Returning to signal transmission timing, time intervals between consecutive transmissions can be varied for security, identification, and other purposes according to a pattern which is a significant feature of the present invention. The pattern can be set or varied by algorithm, as will be discussed below, or by other well-known methods. The pattern can be, but does not have to be, a pseudo-random pattern of varying time intervals between consecutive transmissions. Pseudo-random in this context means that the time intervals within the pattern are not set by a predictable mathematical equation, but the time interval pattern does repeat after a select number of time intervals, i.e., “pseudo,” not completely random. It is also preferable, although not essential, to keep the duration of each such time interval between consecutive transmissions within a known range that has a minimum time duration and a maximum time duration. Reception at receiver (FMD) 24 of consecutive transmissions with time intervals between such transmissions that do not fall within this known range, i.e., a duration that is longer than the maximum or shorter than the minimum,.may be suspected of not being authentic transmissions (i.e., from an imposter transmitter). These transmissions are only “suspect” because another possible reason for a time interval between two received transmissions that is longer than the maximum is that one or more of the transmissions from the authentic transmitter 22 have not been received by the receiver (FMD) 24 due to, for example, interference, shielding, or being at a marginal or outer limit of the transmitter's transmitting power range. In any of these circumstances, further authentication testing procedures are desirable and will be described in more detail below. The minimum for an interval between consecutive transmissions may be set somewhere in a range of, for example, five to thirty or more seconds with the final selection depending, at least in part, on a desire to increase battery 30 life. In this regard, while smaller time intervals may be desirable for continual monitoring purposes, smaller time intervals between transmissions lead to a larger overall number of transmissions and corresponding power usage by the transmitter 22. The maximum timing interval between consecutive transmissions may be set somewhere in a range of, for example, twenty to fifty seconds or several minutes—again, the selection of a maximum timing interval being preferably, but not necessarily, based on some desirable balance of between accurate and effective monitoring on the one hand and increased battery life on the other.
The pseudo-random pattern for the time intervals between signal transmissions may be generated with any of numerous techniques that are known or readily available to persons skilled in the art, such as: (i) by manually encoding of “look up” tables by a programmer for a selected number of intervals; (ii) by the use of a digital, analog, or other number or time generator; (iii) by the microprocessor 36 with the use of flip-flops (or other electronic circuitry), shift registers, logic gates and/or circuits, and number generators; or (iv) by a combination of any number of these or other techniques. In this regard, the important feature of the invention is that both the transmitter 22 and the receiver 24 are configured to know or to be able to determine the same time interval pattern. Therefore, it is not necessary to disclose or provide a particular pseudo-random pattern or computer code to enable persons skilled in the art to practice this invention. In fact, disclosure of a particular pseudo-random pattern or of a specific means for generating a pseudo-random pattern to practice this invention would only serve to defeat the security purposes of an EHAM system 20 that uses such pseudo-random patterns or such means for generating the pseudo-random pattern. Specifically, if the particular code was provided, it would enable defeat of the authentication technique described herein in an EHAM system 20 that uses that particular code, and, with that information, offenders or persons under home arrest may be able to “fool” the EHAM system 20 with an impostor transmitter, thus forcing a user to adopt a different code to practice this invention in a secure manner.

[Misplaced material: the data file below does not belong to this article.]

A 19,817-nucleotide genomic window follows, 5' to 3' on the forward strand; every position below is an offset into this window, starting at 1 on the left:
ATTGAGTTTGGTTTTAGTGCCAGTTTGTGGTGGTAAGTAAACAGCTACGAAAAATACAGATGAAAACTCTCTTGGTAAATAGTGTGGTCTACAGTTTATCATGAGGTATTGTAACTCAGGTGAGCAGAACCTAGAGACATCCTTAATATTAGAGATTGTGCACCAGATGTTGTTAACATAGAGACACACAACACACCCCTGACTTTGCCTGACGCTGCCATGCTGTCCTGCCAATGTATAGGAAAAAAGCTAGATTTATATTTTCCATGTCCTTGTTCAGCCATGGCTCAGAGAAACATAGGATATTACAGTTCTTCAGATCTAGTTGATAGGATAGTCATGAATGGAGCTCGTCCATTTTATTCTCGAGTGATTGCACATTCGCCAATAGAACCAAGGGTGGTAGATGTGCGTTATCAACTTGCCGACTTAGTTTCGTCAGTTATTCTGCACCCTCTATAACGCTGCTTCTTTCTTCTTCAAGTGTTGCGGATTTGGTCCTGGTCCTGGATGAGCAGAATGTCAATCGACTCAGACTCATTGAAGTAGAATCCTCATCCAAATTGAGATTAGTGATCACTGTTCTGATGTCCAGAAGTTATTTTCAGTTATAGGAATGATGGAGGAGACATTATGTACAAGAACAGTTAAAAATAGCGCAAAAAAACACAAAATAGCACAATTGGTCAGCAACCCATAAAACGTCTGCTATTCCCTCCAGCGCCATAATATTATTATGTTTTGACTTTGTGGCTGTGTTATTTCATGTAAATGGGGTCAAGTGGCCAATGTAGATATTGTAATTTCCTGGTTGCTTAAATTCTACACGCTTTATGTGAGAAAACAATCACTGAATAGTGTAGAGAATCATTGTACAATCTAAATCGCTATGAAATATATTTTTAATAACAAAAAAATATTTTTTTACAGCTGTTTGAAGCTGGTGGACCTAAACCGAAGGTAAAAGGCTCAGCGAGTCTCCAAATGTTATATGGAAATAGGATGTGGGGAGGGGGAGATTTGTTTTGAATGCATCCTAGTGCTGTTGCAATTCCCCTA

An example receiver (FMD) 24 of the EHAM system 20 is illustrated in FIG. 3 and includes a main microprocessor 80, which can receive timing information from a timing reference 82, such as a standard crystal oscillator. The main microprocessor 80 utilizes information stored in internal ROM (Read Only Memory) and in an EEPROM (Electronically Erasable and Programmable Read Only Memory) 84 for controlling its functions and the functions of other receiver (FMD) 24 components to implement this invention. Power and regulator circuits 86 convert conventional AC power to regulated DC power for the remainder of the components of the receiver (FMD) 24 as is well-known in the art. A conventional modem and telephone interface circuit 88 allows the main microprocessor 80 to communicate with the host computer 28 (
The RF receiver circuit 90 provides its received signals to a RF correlator microprocessor 96, which receives control and timing information from the main microprocessor 80 and reports data back to the main microprocessor 80 in the form of a valid received transmission signal 98. The two antennas 92 and 94 are spaced physically apart from each other to reduce multipathing. Because of the phase differences between signals received simultaneously along different signal paths between the transmitter 22 (
The RF receiver circuit 90 passes all received data (e.g., data contained in signals transmitted by the transmitter 22,